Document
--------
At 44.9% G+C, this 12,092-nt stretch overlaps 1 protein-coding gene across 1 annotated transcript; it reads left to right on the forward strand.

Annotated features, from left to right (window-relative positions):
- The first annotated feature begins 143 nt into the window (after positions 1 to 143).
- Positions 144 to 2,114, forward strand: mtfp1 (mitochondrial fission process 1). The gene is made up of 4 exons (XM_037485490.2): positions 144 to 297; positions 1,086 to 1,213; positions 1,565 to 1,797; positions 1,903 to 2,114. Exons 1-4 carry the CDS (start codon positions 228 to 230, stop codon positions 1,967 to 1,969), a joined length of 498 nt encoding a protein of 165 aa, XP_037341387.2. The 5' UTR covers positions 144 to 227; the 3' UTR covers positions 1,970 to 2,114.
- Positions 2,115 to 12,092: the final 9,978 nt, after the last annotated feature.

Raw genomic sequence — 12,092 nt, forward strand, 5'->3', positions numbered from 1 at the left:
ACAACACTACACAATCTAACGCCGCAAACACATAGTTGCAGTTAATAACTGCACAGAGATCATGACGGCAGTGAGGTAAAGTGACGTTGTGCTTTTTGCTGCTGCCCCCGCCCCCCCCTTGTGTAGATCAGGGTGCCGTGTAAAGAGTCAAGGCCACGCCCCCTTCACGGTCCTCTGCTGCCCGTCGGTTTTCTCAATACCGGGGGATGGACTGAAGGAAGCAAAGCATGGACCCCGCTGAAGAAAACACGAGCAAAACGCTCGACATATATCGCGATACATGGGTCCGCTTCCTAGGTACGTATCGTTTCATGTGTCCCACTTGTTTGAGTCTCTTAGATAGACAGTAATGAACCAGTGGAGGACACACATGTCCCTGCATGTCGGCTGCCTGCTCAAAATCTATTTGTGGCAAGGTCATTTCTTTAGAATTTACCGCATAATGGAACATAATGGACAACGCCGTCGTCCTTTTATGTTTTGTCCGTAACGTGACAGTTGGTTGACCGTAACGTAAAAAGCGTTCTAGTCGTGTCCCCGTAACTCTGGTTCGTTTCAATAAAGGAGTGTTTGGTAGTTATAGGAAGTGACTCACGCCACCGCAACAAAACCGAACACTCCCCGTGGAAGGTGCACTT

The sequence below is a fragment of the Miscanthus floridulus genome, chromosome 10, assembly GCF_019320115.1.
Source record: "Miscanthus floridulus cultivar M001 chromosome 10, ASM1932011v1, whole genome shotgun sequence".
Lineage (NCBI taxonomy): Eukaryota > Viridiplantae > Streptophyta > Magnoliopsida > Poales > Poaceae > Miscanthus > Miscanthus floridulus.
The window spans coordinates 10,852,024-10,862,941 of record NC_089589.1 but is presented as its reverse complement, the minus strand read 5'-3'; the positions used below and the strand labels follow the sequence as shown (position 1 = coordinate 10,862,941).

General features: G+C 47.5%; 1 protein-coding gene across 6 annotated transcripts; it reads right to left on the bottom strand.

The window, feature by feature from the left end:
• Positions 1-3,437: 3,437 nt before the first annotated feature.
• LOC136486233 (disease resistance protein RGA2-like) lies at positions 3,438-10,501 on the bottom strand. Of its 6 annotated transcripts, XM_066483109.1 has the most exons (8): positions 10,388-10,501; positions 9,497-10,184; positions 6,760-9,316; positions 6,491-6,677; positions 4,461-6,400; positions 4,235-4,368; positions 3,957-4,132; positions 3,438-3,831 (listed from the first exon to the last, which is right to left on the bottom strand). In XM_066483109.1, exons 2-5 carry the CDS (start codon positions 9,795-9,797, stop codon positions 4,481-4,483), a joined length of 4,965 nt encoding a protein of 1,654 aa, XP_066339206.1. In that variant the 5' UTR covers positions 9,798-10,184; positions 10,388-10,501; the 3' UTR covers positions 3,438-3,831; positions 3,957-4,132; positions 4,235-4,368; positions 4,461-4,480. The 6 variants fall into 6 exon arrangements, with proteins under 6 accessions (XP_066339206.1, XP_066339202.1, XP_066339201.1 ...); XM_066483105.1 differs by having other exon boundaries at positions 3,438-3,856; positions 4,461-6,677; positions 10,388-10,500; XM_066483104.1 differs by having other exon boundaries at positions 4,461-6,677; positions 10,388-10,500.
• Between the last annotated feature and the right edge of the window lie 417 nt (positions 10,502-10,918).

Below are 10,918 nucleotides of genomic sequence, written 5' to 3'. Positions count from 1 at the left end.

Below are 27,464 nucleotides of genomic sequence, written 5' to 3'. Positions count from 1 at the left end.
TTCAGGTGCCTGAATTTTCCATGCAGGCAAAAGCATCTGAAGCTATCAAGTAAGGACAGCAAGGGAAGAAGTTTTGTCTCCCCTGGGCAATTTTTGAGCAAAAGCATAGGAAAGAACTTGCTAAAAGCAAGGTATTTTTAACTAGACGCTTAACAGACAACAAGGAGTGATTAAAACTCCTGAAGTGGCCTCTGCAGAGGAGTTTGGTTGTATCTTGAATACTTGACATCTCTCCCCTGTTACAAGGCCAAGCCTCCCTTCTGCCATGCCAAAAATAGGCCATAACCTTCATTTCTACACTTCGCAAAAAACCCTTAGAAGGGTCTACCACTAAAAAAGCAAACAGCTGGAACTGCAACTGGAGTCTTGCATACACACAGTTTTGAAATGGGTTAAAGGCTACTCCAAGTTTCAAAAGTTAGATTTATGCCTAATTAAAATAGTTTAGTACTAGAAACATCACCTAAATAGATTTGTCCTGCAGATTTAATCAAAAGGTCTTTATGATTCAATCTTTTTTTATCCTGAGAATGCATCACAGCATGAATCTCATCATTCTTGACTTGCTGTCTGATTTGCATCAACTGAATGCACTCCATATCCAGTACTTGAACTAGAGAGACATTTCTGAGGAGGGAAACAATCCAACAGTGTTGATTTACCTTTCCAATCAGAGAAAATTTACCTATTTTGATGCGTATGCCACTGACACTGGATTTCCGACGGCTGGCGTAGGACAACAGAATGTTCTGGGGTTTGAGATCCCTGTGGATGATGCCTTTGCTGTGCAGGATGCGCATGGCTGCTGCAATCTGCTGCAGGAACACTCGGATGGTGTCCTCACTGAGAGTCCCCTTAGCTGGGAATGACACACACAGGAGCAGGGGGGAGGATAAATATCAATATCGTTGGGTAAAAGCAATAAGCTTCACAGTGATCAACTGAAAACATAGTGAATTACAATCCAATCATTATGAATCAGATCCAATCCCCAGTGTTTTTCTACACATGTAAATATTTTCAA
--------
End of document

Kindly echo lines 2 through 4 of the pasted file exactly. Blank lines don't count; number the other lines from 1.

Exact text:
Annotated features, from left to right (window-relative positions):
- The first annotated feature begins 143 nt into the window (after positions 1 to 143).
- Positions 144 to 2,114, forward strand: mtfp1 (mitochondrial fission process 1). The gene is made up of 4 exons (XM_037485490.2): positions 144 to 297; positions 1,086 to 1,213; positions 1,565 to 1,797; positions 1,903 to 2,114. Exons 1-4 carry the CDS (start codon positions 228 to 230, stop codon positions 1,967 to 1,969), a joined length of 498 nt encoding a protein of 165 aa, XP_037341387.2. The 5' UTR covers positions 144 to 227; the 3' UTR covers positions 1,970 to 2,114.